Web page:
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Black Stars, Vita & The Woolf and Bueno and The Goods @ Bourbon and Branch.

June 2, 2014

5:29:14_BlackStars_Bourbon&Branch_JUMP_DarraghDandurand_02Text and images by Darragh Dandurand.

Tobacco smoke circled around the door to Northern Liberties’ Bourbon and Branch while the sound of bass lines pounded from the inside. On Thursday night the small, second-floor venue filled up fast for a line up featuring Philly’s own Black Stars and Vita & the Woolf. Openers Bueno and the Goods and The Valhallas played short sets in the dimly lit bar, warming up the audience for a long run.

Had someone not heard the punky alt-rock Bueno and the Goods were bringing, the candy-colored lighting bouncing off the stage might have fooled someone into thinking the postage stamp-sized venue was a mini-discotheque. The three-piece band played a few songs, though their lyrics could hardly be heard. Each musician was fairly focused on their own instruments and barely acknowledged each other while jamming out. Their tunes carried an upbeat sound but left me wanting something a little more polished.

Next, Jen Pague of Vita & the Woolf slowly ascended the little wooden step stool at the front of the stage in a vintage, floral patterned gown swirling at her ankles. She casually took a swig from a slightly dented beer can and addressed the audience, the largest of the night, who cheered her on as she finally placed her hands on the keys of her piano. The two-tiered keyboard was covered in a cloth, seemingly knit from some rosy-tinted yarn, decking out the set up in a hippie-dippy kind of way. With eyes intensely locked on her drummer off in the corner and hidden from the light, the duo kicked right into their set, even pulling out one or two encores by the end of it. Pague’s voice hit every note imaginable, from guttural lows to hummingbird highs, while the audience cheered after each of her vocal solos.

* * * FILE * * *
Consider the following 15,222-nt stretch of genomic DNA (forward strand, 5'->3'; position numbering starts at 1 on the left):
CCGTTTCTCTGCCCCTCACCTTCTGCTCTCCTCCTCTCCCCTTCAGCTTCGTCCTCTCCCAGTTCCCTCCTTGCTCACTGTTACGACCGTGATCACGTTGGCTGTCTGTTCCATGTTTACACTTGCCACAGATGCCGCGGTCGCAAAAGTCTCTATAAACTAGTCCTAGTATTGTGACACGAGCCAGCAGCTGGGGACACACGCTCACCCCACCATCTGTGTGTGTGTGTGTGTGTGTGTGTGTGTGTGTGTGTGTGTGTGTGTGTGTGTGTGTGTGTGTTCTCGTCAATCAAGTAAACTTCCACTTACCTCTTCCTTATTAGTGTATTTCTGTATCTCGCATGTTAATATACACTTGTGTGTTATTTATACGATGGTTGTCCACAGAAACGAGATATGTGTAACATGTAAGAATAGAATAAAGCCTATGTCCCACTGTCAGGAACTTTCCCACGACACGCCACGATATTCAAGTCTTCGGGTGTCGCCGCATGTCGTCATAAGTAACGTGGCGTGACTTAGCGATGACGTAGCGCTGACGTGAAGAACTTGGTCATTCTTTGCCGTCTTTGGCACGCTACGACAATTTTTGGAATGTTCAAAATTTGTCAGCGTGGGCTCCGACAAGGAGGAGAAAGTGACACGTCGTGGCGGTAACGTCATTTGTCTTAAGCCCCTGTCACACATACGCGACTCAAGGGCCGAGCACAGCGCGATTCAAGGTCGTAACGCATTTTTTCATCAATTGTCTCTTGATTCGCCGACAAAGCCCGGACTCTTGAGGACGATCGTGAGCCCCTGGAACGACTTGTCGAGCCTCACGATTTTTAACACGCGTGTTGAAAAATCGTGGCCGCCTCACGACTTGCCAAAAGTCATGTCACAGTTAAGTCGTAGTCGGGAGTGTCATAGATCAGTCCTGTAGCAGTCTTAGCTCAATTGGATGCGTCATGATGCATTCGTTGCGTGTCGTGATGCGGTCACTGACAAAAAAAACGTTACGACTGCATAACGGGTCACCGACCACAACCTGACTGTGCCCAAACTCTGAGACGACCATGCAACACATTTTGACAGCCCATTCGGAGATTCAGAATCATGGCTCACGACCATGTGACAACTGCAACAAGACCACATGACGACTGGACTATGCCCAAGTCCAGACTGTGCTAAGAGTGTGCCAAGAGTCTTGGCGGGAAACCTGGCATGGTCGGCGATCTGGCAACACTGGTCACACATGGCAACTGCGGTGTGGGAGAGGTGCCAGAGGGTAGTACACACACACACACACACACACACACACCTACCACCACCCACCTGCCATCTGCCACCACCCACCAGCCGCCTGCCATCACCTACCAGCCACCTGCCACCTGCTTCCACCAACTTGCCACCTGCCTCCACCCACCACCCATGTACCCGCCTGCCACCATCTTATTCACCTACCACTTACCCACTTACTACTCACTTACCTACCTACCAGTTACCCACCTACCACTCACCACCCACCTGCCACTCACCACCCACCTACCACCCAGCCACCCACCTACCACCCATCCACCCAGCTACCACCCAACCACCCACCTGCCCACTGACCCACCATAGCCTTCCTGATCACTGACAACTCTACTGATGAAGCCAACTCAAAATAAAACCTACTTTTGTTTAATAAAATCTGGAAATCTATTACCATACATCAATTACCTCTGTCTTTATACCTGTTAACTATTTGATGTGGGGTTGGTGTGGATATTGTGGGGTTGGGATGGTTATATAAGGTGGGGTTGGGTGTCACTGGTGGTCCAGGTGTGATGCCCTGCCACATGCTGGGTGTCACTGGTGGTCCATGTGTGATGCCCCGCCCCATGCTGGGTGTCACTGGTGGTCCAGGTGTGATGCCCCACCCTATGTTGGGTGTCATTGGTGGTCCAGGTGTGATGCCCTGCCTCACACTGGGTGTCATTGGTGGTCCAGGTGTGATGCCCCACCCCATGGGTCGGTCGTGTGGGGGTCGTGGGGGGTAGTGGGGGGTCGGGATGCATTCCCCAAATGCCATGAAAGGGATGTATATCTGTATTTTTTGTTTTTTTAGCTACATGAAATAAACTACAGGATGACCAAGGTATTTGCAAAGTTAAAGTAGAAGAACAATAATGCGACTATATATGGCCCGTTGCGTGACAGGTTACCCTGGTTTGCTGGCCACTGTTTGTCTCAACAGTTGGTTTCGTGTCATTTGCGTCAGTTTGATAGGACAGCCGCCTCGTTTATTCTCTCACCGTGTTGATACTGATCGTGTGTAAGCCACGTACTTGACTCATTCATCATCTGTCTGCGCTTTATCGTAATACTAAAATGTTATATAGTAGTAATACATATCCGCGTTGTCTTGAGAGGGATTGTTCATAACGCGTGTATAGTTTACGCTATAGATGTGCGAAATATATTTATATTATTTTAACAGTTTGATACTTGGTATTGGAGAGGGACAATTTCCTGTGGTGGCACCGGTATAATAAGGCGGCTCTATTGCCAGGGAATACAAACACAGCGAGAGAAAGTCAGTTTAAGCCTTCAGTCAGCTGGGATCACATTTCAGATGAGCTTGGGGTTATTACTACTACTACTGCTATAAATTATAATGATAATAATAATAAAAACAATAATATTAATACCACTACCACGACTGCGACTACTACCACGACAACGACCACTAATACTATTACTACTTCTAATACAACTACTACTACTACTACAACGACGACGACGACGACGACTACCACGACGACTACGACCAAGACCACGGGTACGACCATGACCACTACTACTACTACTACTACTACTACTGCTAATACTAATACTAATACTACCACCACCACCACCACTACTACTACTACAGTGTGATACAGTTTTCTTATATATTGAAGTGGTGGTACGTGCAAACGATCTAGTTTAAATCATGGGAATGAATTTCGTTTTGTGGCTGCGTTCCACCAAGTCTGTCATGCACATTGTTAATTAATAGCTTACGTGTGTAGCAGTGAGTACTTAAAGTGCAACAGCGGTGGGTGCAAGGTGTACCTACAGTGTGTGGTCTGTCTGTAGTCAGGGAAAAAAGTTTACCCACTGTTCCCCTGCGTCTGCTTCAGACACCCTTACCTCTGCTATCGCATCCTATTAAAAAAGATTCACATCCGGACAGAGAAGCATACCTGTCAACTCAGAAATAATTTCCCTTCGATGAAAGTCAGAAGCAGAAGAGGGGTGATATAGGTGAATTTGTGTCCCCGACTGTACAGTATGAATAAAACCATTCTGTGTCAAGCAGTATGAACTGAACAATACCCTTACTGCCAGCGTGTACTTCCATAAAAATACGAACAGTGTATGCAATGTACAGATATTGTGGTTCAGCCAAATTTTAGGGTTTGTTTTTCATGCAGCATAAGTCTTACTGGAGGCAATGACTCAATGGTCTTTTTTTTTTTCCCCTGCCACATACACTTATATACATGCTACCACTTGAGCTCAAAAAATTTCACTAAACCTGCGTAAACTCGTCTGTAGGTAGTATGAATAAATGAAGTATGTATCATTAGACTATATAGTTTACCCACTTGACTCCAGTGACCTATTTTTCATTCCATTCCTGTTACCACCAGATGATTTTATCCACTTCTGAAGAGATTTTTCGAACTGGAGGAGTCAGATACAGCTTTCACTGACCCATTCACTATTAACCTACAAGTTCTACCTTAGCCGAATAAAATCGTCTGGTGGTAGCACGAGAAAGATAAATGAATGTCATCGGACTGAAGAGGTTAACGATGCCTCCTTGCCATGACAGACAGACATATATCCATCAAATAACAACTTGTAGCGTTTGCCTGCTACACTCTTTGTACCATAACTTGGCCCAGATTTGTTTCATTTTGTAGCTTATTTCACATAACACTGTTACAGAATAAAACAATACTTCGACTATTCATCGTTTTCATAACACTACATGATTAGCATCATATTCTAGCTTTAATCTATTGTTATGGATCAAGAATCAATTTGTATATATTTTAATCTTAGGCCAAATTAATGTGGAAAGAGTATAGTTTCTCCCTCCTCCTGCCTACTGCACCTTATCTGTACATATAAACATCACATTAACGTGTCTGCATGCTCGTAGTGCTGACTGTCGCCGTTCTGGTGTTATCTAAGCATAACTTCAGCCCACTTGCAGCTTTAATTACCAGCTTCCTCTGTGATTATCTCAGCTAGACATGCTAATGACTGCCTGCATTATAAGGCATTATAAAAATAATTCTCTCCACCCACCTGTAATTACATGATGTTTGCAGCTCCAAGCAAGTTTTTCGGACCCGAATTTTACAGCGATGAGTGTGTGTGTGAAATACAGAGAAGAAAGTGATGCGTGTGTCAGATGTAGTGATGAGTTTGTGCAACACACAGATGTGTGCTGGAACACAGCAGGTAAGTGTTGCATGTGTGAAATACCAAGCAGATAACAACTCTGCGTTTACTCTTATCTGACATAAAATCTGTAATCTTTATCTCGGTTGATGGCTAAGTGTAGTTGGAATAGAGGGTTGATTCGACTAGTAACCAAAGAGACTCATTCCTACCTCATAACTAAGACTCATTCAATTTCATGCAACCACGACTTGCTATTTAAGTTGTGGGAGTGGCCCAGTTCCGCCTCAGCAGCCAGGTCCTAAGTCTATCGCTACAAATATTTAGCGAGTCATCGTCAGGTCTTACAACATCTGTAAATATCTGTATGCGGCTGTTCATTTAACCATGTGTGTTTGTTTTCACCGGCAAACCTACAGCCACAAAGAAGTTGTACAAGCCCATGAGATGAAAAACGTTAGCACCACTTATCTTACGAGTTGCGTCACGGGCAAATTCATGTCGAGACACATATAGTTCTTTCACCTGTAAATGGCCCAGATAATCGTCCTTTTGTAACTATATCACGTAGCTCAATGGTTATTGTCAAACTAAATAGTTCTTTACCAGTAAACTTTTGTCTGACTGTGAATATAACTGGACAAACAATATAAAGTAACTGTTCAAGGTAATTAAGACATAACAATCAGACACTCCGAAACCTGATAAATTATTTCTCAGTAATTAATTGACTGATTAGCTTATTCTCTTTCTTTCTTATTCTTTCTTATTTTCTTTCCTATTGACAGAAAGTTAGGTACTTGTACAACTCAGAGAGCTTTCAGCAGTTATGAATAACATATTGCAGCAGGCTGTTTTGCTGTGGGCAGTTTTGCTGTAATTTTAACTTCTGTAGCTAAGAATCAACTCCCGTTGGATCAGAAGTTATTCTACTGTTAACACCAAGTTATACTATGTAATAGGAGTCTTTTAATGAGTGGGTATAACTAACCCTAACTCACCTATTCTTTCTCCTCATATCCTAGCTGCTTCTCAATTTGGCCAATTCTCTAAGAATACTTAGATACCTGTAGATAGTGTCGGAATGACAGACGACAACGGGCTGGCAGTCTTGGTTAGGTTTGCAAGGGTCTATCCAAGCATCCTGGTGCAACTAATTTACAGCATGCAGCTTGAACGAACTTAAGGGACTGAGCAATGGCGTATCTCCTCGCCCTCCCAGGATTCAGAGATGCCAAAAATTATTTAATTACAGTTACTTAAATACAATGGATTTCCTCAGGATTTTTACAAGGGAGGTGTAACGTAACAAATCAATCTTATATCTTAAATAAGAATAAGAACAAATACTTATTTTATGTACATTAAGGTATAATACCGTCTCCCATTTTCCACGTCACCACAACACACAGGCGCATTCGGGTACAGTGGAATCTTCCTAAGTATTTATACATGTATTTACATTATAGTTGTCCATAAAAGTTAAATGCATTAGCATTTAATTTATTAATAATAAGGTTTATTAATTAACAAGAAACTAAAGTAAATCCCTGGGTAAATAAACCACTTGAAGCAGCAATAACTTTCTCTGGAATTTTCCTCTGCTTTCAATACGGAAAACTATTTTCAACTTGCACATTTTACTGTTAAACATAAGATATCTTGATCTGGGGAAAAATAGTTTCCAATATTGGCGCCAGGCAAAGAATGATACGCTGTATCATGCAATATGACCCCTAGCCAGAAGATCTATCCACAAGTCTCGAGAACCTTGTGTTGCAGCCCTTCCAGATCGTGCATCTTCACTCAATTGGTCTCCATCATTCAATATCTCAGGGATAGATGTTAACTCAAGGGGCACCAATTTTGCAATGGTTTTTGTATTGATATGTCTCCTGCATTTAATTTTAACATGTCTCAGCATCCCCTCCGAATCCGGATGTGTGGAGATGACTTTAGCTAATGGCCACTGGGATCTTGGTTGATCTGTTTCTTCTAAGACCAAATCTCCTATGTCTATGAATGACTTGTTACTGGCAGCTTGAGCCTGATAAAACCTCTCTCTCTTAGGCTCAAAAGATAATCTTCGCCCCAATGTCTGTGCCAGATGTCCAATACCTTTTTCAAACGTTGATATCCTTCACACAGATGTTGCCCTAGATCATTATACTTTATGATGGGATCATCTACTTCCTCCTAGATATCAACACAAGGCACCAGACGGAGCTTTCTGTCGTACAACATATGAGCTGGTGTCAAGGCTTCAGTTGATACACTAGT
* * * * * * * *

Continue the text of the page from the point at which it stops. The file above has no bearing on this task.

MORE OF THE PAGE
The evening’s closer, Black Stars, took the stage before midnight, much to the delight of two or three devoted, tipsy fans waiting for the rock band to rock out. Perfection pulsed from the quartet, all of whom were in absolute sync and rhythm the whole set long. They band played some original songs but quite a few covers as well, which had most everyone in the place singing along to Zeppelin and other classics.

Lead singer Nik Greeley bounced around the stage, stood on the bass drum, jumped off of amps and rolled around on the floor narrowly dodging beer puddles and the feet of several patrons who kindly moved out of his sporadic way. Black Stars energy won them the pleasure of giving into at least four additional numbers after they said ‘good night,’ encouraging lead guitarist, Dre DiMura, a chance to shred his heart out on his knees under the sickly glow of orange filters.

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